FTC to increase oversight of Internet alcohol marketing
I have mixed feelings about the Federal Trade Commission requiring alcoholic beverage companies to reveal their “Internet marketing and data collection practices,” as reported here.
Most of the information I cite here came to me this morning from the Buffalo Trace Distillery, a Kentucky-based whiskey brewer, through an email blast. Unfortunately, the contents of that email are not available on the Internet, so I can’t provide a link.
But according to Buffalo Trace, the FTC “for the first time” has requested the information in order “to see how effective the industry’s voluntary guidelines are in reducing marketing messages to underage audiences.” The companies now under compulsary order by the FTC include Anheuser-Busch, Diageo, Constellation, Brown-Forman, Jackson Family Wines, Pernod Ricard and many others that are big players in the wine, beer and spirits industry.
The FTC is concerned, rightfully so, with Internet marketing of alcoholic beverages to people below the age of 21. According to Adweek magazine, which reported a version of the story yesterday, until fairly recently the FTC wasn’t terribly concerned with Internet marketing of alcoholic beverages. But all that changed following “the explosion in mobile apps and social media, reportedly a new favorite of alcohol marketers.” Seems the FTC became aware of a study which determined that “digital marketing…might be even more profound than the known risks of exposure to traditional marketing,” particularly when targeted to “youth who…increased their drinking levels more over time…into their late 20s.” You can find a link to this study by going here and then clicking on the “Alcohol Marketing in the Digital Age” link at the bottom of the page, which brings you the PDF.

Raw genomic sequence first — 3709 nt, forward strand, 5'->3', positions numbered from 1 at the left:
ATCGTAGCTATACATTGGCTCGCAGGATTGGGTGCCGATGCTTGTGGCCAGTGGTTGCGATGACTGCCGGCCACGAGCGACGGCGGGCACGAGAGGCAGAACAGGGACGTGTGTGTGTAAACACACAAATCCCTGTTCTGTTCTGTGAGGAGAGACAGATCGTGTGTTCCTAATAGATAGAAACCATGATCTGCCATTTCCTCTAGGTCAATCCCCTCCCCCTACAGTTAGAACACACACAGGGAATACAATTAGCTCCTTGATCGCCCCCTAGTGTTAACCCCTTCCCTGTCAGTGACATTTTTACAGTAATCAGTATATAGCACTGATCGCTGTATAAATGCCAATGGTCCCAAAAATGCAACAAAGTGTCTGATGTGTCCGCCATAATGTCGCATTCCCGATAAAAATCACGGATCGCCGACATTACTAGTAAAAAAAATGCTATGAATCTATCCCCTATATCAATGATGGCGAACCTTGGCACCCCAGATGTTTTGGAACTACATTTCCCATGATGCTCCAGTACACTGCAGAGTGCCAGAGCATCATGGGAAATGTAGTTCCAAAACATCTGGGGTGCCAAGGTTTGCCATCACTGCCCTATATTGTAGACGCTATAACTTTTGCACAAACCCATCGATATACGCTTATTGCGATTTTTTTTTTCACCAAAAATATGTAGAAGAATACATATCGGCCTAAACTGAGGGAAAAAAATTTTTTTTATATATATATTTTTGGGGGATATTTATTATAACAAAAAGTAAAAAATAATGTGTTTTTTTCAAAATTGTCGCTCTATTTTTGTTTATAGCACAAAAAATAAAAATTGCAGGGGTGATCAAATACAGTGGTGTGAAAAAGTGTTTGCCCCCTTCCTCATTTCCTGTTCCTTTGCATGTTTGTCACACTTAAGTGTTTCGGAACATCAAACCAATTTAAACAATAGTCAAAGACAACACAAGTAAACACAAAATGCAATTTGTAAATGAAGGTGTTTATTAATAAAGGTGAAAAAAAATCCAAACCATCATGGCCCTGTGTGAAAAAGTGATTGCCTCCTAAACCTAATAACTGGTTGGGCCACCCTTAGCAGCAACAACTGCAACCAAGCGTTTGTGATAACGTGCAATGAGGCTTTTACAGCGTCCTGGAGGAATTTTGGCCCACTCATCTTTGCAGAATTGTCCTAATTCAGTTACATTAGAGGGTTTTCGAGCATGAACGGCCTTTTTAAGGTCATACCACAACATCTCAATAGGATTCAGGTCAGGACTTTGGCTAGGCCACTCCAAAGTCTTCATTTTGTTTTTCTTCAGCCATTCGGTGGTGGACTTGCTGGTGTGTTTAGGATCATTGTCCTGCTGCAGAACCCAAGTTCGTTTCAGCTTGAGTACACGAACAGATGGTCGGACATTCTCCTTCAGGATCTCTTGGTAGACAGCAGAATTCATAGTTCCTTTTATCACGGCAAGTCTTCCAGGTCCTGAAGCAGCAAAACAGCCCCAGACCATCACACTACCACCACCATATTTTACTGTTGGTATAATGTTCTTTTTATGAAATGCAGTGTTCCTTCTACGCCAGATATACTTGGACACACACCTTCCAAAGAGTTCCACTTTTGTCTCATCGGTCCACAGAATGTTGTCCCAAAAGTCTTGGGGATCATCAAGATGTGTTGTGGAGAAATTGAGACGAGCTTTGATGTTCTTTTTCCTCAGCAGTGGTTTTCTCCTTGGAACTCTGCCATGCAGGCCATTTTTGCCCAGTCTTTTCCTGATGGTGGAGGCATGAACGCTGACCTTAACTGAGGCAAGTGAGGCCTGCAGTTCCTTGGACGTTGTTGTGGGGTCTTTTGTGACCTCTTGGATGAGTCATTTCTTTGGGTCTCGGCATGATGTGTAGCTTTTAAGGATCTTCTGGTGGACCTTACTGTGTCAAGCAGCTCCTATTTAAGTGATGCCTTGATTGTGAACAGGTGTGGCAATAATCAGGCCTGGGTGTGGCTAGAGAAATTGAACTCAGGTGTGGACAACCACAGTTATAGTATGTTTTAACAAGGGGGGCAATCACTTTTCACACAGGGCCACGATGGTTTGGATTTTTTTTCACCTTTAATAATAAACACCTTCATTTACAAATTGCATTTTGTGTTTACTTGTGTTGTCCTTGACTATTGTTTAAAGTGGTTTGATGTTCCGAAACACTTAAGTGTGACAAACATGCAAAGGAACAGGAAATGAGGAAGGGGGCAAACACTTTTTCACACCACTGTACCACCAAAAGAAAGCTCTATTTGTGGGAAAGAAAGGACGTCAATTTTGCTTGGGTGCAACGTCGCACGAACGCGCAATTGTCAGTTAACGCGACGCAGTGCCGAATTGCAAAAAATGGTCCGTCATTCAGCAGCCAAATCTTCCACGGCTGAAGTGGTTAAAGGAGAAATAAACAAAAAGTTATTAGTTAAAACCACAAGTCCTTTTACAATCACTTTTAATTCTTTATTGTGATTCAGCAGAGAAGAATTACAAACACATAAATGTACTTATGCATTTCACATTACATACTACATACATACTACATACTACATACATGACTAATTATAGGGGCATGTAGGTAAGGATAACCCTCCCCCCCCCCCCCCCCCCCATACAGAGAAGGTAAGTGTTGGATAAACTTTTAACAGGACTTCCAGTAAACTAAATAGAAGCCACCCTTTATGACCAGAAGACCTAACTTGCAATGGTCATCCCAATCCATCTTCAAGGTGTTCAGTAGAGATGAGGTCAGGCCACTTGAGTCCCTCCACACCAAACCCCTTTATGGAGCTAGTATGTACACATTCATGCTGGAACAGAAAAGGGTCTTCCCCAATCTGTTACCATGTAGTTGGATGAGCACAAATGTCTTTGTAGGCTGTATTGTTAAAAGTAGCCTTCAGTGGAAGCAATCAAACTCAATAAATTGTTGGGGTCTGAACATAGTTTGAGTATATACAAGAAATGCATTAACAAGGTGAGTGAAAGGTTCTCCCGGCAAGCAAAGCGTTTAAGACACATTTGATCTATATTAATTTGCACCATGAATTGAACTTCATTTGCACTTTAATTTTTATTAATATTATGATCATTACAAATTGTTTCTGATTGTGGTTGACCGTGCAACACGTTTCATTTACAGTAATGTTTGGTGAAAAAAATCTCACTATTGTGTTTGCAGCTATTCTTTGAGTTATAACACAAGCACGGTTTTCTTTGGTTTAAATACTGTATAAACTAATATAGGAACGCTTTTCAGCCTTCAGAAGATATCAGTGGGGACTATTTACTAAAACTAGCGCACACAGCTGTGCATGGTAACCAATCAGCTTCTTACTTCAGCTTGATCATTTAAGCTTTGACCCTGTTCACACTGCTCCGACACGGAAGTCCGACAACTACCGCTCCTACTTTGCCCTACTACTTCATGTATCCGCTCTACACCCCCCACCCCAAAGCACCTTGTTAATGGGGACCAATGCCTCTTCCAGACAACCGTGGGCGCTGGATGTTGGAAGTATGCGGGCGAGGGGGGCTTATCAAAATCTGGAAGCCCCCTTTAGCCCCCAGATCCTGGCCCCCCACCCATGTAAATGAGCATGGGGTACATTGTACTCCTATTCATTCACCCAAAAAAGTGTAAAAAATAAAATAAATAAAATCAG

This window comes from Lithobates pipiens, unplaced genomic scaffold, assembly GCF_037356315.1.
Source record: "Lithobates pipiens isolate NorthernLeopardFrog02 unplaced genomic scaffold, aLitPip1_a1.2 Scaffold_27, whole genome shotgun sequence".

The reason I have mixed feelings about this new policy by the FTC is because I’m concerned about the increasing encroachment of the government into our Internet activities. I grant that the government has a legitimate interest in combating underage drinking. It’s also obvious that alcoholic beverage companies are experts when it comes to marketing. See this report on how “Social networks are becoming the go-to platform for alcohol marketing,” which says “social media has become a new venue for promotion, and alcohol is no exception.” Check out, for example, this YouTube-like opener for Corona Beer. It’s really well made, addictive in its own way. Who wouldn’t want to be young, cute and lovable, on a warm beach at night, with other young, cute lovable kids, rocking out to live music while sucking up the suds? The possibilities for love are endless.
Of course these ads are reprehensible; they seek to entice young people into irresponsible behavior, at a point in their lives–teenage–when they’re least capable of self-discipline. On the other hand, how intrusive do we want government to get, even with giant corporations? It’s also unclear what the FTC means to do with the information it has required from the companies, which is due by June 11. Can the FTC force companies to drop their Internet ads? Is that censorship? What will the courts decide? As usual, the intersection of public policy, law and private behavior (remember, “corporations are people”) is an exceedingly complicated one.